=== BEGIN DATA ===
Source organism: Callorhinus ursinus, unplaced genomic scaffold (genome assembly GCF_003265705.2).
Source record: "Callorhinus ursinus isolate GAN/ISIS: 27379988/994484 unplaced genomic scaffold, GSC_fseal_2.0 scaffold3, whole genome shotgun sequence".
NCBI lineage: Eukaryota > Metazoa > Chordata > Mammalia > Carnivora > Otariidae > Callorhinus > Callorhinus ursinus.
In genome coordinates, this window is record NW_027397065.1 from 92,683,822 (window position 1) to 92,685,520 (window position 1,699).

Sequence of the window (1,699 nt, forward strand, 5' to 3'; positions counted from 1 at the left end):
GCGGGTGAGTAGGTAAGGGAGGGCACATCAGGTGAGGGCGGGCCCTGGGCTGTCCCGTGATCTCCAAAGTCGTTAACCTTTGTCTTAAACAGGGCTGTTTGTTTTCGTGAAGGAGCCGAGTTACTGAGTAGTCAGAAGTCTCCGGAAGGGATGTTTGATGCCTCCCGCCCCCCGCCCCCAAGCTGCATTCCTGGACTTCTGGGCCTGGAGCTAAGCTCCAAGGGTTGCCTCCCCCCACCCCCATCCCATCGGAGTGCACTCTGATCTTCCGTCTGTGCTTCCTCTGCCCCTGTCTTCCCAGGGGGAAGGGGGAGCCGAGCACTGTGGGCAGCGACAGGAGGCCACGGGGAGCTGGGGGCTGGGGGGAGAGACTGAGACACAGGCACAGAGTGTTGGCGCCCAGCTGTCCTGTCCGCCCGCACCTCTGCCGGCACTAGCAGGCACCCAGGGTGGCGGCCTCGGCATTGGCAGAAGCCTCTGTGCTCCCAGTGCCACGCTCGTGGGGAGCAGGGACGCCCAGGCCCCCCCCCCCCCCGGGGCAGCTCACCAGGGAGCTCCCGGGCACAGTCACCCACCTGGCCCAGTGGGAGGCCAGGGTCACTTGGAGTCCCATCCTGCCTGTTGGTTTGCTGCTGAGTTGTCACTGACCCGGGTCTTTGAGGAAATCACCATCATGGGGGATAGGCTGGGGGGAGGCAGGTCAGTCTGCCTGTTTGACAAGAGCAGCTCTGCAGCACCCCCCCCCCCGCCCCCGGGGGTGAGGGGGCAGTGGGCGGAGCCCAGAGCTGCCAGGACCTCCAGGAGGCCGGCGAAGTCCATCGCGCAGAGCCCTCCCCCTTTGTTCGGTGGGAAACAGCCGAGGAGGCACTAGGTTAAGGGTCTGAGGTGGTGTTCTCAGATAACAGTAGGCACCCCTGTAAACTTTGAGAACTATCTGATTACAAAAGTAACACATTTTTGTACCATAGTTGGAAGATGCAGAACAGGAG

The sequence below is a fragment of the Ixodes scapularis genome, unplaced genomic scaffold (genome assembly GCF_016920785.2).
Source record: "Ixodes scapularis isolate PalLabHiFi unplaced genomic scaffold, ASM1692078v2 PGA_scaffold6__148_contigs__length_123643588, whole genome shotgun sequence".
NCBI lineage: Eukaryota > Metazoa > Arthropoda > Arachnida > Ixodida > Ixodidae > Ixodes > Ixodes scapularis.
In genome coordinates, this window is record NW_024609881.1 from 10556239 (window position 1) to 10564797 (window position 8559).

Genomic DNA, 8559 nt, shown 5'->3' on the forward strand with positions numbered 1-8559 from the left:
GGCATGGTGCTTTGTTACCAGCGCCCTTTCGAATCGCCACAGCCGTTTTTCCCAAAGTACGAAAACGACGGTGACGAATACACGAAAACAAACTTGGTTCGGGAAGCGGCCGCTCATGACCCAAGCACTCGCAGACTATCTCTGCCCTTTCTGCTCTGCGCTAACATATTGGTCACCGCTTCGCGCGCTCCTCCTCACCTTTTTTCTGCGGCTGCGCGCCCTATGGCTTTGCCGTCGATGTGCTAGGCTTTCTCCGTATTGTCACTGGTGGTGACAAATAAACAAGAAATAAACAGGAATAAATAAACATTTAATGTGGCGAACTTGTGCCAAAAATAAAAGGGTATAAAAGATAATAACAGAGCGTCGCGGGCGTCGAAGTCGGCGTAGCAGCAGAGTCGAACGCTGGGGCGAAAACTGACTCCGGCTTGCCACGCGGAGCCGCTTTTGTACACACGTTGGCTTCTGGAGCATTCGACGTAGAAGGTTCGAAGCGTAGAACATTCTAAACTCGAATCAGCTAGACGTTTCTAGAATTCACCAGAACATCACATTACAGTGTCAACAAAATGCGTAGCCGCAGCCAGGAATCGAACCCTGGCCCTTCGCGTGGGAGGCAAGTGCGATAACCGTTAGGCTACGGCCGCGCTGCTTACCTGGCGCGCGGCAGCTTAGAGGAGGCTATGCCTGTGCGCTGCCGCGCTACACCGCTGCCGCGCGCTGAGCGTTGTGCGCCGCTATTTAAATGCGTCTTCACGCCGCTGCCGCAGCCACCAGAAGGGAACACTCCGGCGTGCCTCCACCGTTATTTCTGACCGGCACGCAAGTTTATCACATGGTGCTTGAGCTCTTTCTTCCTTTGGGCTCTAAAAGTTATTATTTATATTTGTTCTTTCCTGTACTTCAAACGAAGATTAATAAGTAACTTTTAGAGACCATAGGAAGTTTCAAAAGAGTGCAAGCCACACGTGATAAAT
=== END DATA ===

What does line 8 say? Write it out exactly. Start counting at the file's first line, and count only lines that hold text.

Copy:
Source record: "Ixodes scapularis isolate PalLabHiFi unplaced genomic scaffold, ASM1692078v2 PGA_scaffold6__148_contigs__length_123643588, whole genome shotgun sequence".